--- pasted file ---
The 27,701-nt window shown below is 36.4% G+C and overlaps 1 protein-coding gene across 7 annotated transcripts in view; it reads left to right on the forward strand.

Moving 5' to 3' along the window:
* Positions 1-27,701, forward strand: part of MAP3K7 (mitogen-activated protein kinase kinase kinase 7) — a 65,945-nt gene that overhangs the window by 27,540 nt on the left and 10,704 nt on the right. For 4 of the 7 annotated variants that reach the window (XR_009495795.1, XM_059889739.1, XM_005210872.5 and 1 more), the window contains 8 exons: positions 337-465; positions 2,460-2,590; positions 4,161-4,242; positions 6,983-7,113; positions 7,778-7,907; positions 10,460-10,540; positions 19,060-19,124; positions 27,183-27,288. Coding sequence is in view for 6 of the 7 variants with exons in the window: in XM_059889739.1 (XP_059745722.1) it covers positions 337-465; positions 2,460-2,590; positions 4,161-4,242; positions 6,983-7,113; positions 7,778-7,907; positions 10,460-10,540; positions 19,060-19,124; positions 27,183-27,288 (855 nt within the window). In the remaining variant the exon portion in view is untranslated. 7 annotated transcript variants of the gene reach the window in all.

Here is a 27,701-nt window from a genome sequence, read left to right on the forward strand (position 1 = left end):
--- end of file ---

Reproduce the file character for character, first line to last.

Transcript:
The 27,701-nt window shown below is 36.4% G+C and overlaps 1 protein-coding gene across 7 annotated transcripts in view; it reads left to right on the forward strand.

Moving 5' to 3' along the window:
* Positions 1-27,701, forward strand: part of MAP3K7 (mitogen-activated protein kinase kinase kinase 7) — a 65,945-nt gene that overhangs the window by 27,540 nt on the left and 10,704 nt on the right. For 4 of the 7 annotated variants that reach the window (XR_009495795.1, XM_059889739.1, XM_005210872.5 and 1 more), the window contains 8 exons: positions 337-465; positions 2,460-2,590; positions 4,161-4,242; positions 6,983-7,113; positions 7,778-7,907; positions 10,460-10,540; positions 19,060-19,124; positions 27,183-27,288. Coding sequence is in view for 6 of the 7 variants with exons in the window: in XM_059889739.1 (XP_059745722.1) it covers positions 337-465; positions 2,460-2,590; positions 4,161-4,242; positions 6,983-7,113; positions 7,778-7,907; positions 10,460-10,540; positions 19,060-19,124; positions 27,183-27,288 (855 nt within the window). In the remaining variant the exon portion in view is untranslated. 7 annotated transcript variants of the gene reach the window in all.

Here is a 27,701-nt window from a genome sequence, read left to right on the forward strand (position 1 = left end):